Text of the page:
* Farmland values climb as agricultural prices rise
* Credit conditions improve amid record low interest rates
By Christine Stebbins
CHICAGO, Nov 18 (Reuters) - Farmland values in the U.S. Midwest, one of the world’s top grain growing regions, jumped 10 percent in the third quarter compared to a year ago due to rising agricultural prices and the low cost of money, the Federal Reserve Bank of Chicago said on Thursday.
“Just two years after a string of double-digit increases, District farmland values increased 10 percent in the third quarter of 2010 relative to the same period last year,” the Chicago Fed said in its quarterly survey of 227 agricultural bankers in the five-state area.
“With the value of ‘good’ agricultural land rising so quickly, there were reports of more farms put up for sale than in recent quarters,” the bank said.
The Fed’s seventh district stretches across Iowa, Illinois, Indiana, Wisconsin and Michigan. Iowa and Illinois alone grow one-third of U.S. corn and soybeans, while Wisconsin and Michigan are major dairy states. Pork production is another leading industry across the district.
“The turnaround in credit conditions was quite abrupt,” Chicago Fed economist David Oppedahl said in an interview.
“We had strong credit, strong land value growth a couple years ago, and then things changed pretty dramatically with lower corn and soybean prices. Now there was a surge in those so we have a much more favorable situation again this fall.”
Corn prices climbed 27 percent from July to October and soybeans were up 11 percent amid concerns about shrinking world stockpiles. Yield estimates for U.S. corn also shrank.
Iowa farmland values were up the most at 13 percent over a year ago. Indiana and Michigan followed closely as values increased 11 and 10 percent, respectively.
“Farmland values were expected to be up again in the fourth quarter of 2010 by almost half of the respondents,” the Fed said.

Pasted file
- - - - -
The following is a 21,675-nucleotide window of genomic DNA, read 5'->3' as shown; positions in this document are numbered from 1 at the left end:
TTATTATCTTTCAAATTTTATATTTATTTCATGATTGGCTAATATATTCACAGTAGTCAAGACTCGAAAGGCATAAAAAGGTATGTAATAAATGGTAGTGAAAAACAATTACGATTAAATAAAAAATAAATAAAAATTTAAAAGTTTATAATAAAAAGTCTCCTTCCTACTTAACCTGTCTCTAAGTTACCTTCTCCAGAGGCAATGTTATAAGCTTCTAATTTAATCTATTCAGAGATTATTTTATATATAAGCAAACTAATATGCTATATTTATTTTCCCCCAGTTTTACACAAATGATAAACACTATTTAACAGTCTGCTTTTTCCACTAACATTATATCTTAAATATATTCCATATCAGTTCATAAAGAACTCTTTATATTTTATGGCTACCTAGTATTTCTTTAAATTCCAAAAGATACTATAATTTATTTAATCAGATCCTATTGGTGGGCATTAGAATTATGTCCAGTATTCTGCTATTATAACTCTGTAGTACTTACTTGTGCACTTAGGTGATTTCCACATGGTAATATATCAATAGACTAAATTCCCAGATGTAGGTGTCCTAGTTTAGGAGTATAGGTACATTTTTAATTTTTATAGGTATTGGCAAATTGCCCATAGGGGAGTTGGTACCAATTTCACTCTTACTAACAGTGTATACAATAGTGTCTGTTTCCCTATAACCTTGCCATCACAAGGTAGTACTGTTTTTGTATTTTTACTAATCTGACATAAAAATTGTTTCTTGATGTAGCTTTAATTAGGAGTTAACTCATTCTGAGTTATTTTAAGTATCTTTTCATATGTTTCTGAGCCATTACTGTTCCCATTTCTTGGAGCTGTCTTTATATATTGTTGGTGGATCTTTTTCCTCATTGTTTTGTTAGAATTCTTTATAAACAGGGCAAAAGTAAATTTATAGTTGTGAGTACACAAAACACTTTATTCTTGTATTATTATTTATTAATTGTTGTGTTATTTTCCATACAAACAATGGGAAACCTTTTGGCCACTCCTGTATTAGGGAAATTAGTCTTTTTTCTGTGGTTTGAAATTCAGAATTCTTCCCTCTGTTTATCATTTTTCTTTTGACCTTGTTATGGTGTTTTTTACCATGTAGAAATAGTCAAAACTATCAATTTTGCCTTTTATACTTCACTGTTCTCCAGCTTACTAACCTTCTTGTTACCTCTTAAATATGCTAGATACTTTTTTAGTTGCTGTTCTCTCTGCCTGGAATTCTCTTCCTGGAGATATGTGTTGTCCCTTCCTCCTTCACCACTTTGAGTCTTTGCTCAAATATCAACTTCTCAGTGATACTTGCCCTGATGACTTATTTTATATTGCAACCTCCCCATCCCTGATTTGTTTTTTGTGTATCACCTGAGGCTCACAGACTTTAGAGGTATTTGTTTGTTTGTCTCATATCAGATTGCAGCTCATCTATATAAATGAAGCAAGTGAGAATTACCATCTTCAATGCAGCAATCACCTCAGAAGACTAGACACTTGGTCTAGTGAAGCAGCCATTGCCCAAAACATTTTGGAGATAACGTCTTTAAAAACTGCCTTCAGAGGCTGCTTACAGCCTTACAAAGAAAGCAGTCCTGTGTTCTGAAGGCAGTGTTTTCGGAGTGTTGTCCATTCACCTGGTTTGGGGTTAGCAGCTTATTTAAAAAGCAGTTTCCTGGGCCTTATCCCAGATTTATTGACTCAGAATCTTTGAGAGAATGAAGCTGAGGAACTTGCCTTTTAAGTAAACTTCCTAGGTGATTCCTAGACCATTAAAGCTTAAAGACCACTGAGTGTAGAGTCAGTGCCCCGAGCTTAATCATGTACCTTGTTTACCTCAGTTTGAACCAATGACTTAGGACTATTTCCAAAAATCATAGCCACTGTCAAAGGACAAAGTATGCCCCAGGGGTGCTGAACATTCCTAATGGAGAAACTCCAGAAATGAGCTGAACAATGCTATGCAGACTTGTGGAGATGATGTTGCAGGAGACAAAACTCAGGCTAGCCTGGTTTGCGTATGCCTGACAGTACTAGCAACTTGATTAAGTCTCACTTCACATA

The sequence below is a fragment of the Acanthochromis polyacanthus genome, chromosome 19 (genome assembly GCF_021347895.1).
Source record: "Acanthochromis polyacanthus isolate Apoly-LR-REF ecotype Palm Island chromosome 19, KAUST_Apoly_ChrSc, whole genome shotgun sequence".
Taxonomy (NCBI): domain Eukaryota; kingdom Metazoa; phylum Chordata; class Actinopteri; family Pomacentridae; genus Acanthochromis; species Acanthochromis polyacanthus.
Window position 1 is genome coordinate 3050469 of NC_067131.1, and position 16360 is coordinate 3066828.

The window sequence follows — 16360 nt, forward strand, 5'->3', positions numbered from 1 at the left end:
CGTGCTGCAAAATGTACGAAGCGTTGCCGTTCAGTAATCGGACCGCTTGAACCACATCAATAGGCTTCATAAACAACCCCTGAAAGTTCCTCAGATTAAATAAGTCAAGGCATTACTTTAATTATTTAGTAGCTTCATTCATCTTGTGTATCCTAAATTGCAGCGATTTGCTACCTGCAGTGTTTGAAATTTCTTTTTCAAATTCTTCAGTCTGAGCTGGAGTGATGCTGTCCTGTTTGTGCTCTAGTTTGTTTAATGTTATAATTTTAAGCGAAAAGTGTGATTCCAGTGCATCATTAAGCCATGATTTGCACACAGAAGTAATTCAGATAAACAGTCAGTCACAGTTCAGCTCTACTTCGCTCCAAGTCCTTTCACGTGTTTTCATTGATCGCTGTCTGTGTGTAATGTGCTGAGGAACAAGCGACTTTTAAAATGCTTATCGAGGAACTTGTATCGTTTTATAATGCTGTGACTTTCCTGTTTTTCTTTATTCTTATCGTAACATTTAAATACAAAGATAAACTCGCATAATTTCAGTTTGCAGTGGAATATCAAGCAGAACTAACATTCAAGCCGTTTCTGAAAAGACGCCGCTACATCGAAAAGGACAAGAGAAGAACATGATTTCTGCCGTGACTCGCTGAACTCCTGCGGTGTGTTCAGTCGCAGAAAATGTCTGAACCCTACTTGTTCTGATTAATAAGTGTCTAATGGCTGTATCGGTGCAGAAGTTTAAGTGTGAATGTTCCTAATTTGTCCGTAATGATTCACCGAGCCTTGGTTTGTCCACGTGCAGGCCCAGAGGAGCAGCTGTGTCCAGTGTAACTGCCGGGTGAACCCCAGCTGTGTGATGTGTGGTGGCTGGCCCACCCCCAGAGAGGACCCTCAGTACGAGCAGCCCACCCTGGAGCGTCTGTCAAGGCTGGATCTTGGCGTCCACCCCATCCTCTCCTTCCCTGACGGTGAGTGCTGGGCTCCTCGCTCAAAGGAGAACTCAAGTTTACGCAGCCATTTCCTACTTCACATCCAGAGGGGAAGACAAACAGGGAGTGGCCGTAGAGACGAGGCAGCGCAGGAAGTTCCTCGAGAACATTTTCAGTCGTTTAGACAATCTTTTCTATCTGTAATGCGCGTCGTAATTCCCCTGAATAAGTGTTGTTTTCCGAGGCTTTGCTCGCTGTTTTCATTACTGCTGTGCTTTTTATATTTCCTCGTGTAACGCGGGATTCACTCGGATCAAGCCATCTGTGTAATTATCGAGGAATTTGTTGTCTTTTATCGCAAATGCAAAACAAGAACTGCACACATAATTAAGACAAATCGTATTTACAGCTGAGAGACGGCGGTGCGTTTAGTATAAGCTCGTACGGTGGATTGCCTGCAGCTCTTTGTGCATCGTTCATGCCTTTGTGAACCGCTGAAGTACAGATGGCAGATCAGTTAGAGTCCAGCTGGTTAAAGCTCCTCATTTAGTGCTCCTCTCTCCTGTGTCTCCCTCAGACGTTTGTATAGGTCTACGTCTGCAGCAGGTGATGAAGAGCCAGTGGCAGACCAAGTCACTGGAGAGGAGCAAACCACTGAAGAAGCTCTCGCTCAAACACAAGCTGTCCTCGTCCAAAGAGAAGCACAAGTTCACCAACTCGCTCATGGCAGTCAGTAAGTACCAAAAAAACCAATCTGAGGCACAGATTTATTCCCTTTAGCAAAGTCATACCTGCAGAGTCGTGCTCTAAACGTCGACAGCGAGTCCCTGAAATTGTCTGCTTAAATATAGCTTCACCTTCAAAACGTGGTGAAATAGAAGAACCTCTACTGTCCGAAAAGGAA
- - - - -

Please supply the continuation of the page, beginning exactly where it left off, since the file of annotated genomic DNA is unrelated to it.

Bankers expected demand for farmland to rise both among farmers and nonfarm investors in the coming quarter.
Agricultural credit conditions were also stronger in the third quarter compared to 2009. Loan repayment rates improved and loan renewals and extensions were down. But demand for non-real-estate loans in the third quarter receded from a year earlier.
“Interest rates on agricultural operating and real estate loans dropped to the lowest values recorded in history of the survey,” said the Fed, which began surveying rates in 1970.
The average interest rate on agricultural real estate loans as of Oct. 1 was 5.81 percent and the average operating loan interest rate declined to 6.04 percent.
The average loan-to-deposit ratio of the banks in the survey was 73.2 percent, a six-year low, the Fed said.
“Respondents expected agricultural credit conditions to improve further during the fall and winter,” it said. “Forced sales or liquidations of farm assets among financially stressed farmers were expected to diminish this fall and winter.”
But the volume of livestock loans was predicted to contract in the final quarter of 2010 compared to 2009. (Reporting by Christine Stebbins; editing by Jim Marshall)